11/17/2023 by Greg Massey
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Much of what we have seen this year has been around carrier rates remaining relatively flat. Apart from a few seasonal or holiday peaks, and a slight up or down influence due to fuel costs, spot rates and contract have been stagnant. As you can see in Figure 1.1, the green line has hovered between $1.70 and $1.80 for the past six months.
Less-than-truckload (LTL) rates, one would reason, would follow a similar pattern as they typically follow truckload rate movement with a few months lag. In the past few months, as indicated by the blue line in Figure 1.1, there has been an acceleration in LTL contract rates. As you probably recall, one of the larger LTL carriers, Yellow Corporation, filed for bankruptcy in August and ceased operations.
One may ask, “Well, why would rates elevate when the LTL industry was operating at less than capacity and nothing has caused an influx of new LTL freight?”
Yes, the remaining national and regional carriers were, based on available capacity on the books, able to absorb the freight Yellow was moving with no additional investment in equipment or labor. But just because the available resources are there, does not mean they are positioned in the places where service was needed.
This has necessitated LTL carriers realigning their network to move the freight that Yellow was doing prior. The more prevailing reason for rates to increase is the aggressive nature in which Yellow competed for the freight they were servicing. Typically, Yellow’s rates were far more discounted than most.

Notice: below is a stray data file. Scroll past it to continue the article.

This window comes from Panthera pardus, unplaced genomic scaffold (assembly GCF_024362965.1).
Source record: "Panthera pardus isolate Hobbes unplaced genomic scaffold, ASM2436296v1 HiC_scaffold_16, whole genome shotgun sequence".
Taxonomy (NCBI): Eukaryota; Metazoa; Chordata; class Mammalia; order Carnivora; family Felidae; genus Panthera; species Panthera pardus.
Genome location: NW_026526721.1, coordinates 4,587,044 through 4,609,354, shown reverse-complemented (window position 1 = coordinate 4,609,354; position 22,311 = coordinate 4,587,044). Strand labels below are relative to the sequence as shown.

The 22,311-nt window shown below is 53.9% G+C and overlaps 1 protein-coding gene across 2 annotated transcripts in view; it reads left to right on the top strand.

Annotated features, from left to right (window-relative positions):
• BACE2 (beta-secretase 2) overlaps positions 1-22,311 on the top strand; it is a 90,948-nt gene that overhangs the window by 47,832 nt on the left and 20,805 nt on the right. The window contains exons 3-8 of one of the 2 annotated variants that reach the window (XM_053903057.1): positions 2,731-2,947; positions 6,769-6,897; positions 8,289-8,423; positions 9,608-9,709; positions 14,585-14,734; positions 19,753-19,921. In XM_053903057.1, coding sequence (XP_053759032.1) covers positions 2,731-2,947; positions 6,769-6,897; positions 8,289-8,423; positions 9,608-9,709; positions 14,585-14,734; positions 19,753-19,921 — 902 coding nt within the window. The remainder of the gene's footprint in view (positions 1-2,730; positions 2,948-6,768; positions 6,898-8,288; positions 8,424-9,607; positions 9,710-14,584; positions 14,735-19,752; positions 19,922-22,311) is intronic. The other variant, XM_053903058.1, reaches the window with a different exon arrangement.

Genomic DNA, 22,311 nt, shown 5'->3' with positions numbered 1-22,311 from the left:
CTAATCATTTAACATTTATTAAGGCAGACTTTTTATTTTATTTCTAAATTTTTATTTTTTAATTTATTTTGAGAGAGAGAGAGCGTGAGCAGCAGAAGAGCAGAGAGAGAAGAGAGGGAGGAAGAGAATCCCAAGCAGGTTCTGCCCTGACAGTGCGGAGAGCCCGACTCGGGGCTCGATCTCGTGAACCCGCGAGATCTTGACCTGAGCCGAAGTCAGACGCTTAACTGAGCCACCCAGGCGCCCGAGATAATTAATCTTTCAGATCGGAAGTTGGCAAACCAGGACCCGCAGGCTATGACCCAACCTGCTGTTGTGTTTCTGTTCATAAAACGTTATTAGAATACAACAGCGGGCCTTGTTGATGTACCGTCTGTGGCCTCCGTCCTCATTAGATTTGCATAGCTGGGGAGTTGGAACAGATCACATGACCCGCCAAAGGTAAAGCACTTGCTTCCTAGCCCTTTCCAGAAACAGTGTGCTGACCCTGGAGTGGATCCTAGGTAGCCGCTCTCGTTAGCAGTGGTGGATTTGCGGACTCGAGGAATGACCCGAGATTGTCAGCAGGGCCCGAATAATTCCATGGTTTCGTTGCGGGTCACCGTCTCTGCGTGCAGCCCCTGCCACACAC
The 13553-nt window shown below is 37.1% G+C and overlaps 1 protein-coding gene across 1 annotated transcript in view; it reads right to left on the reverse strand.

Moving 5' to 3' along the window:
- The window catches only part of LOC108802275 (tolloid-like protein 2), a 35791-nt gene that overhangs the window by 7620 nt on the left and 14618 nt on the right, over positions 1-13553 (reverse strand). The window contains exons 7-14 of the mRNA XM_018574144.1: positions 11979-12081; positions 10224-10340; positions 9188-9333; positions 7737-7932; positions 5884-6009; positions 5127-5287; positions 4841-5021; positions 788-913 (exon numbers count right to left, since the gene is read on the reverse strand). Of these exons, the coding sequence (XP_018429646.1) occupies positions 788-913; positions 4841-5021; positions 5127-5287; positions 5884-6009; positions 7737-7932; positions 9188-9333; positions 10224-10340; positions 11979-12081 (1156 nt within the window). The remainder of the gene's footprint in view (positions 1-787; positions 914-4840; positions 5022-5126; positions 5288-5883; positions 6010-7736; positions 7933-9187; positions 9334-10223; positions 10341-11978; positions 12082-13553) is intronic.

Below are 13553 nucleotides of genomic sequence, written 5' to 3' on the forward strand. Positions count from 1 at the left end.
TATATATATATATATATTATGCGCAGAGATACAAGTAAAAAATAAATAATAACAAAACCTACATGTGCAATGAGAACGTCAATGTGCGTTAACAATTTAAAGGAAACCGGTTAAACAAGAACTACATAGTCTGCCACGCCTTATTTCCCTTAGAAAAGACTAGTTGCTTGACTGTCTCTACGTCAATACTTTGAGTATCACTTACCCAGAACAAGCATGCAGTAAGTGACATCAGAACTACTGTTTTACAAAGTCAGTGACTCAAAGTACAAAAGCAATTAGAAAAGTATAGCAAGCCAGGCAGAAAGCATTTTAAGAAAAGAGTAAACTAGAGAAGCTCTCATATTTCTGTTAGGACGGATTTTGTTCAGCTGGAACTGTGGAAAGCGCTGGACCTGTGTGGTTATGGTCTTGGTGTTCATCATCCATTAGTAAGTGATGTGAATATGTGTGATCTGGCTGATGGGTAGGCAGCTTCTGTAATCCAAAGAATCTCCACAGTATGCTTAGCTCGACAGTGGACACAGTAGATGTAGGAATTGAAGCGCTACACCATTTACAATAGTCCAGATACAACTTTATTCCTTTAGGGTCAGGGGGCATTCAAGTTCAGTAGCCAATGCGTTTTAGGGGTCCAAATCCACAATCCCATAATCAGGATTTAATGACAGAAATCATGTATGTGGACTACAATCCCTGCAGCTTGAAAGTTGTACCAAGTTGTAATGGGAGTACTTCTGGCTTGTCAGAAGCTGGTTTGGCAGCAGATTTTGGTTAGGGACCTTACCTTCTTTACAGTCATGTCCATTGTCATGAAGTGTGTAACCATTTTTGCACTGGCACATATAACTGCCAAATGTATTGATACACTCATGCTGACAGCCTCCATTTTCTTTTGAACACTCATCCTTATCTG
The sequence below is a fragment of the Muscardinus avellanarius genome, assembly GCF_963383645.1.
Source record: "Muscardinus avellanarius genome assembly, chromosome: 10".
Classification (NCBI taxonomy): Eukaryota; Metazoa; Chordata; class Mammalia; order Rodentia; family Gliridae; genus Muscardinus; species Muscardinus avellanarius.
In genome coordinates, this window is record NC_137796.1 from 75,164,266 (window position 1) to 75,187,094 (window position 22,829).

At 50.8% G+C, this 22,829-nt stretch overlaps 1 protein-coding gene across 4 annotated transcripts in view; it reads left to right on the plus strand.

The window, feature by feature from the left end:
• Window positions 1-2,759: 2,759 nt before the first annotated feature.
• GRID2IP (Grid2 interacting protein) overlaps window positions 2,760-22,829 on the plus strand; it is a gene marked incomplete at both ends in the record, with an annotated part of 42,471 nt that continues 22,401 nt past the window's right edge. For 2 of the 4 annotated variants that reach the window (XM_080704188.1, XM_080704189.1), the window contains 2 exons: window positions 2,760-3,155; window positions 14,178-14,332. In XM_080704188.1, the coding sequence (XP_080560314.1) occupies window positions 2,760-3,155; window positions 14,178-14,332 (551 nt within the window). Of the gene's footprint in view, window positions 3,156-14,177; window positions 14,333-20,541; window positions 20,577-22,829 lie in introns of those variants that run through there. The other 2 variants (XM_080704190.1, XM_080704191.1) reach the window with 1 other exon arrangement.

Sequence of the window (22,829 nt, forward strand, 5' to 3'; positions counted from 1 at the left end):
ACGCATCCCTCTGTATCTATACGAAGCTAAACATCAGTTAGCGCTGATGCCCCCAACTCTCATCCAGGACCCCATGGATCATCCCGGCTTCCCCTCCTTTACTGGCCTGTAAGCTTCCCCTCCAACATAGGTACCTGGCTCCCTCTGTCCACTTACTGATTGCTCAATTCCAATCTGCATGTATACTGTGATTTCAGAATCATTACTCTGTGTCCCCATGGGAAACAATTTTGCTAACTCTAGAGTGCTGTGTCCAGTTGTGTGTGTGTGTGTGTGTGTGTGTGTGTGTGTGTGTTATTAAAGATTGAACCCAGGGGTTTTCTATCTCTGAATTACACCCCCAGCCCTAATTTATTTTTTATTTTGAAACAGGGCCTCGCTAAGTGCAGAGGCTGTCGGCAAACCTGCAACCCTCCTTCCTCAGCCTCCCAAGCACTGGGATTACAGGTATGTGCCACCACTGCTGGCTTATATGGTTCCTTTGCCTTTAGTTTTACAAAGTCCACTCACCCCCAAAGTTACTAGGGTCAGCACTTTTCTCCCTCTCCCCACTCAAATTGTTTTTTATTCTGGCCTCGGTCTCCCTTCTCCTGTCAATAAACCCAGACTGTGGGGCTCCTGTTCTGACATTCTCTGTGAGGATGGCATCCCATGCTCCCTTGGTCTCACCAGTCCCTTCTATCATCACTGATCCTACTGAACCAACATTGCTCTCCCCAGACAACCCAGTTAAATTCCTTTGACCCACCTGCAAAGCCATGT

So, while the remaining LTL carriers in the network were able to position their fleets to handle the volume, they did not offer the same discounted rates that Yellow did. When you bundle all these factors together, you get rates increasing by about 10 percent in the last several months and I would not anticipate that 10 percent increase being reversed anytime soon. If anything, look for those annual general rate increases to happen as we embark on a new calendar year.
In prior monthly updates, we have highlighted the current freight environment being one of more supply than demand. Suffice to say that truckload freight volumes have been relatively unchanged over the last 12 months and carriers are saying “yes” to almost every shipment offered to them on the contract side.
This has resulted in less freight hitting the spot market and has helped to keep rates at levels that are $0.70-$0.80 less than contract rates. When will there be better balance? A great illustration of this from FTR in Figure 1.2 tells the story.
As you can see, the driver labor index sits well above the truck loadings index and has been for the past two years. When you factor in prospects for freight volumes to accelerate, economic conditions, and the pace at which carriers are exiting the market, it will most likely be 2025 before balance returns.
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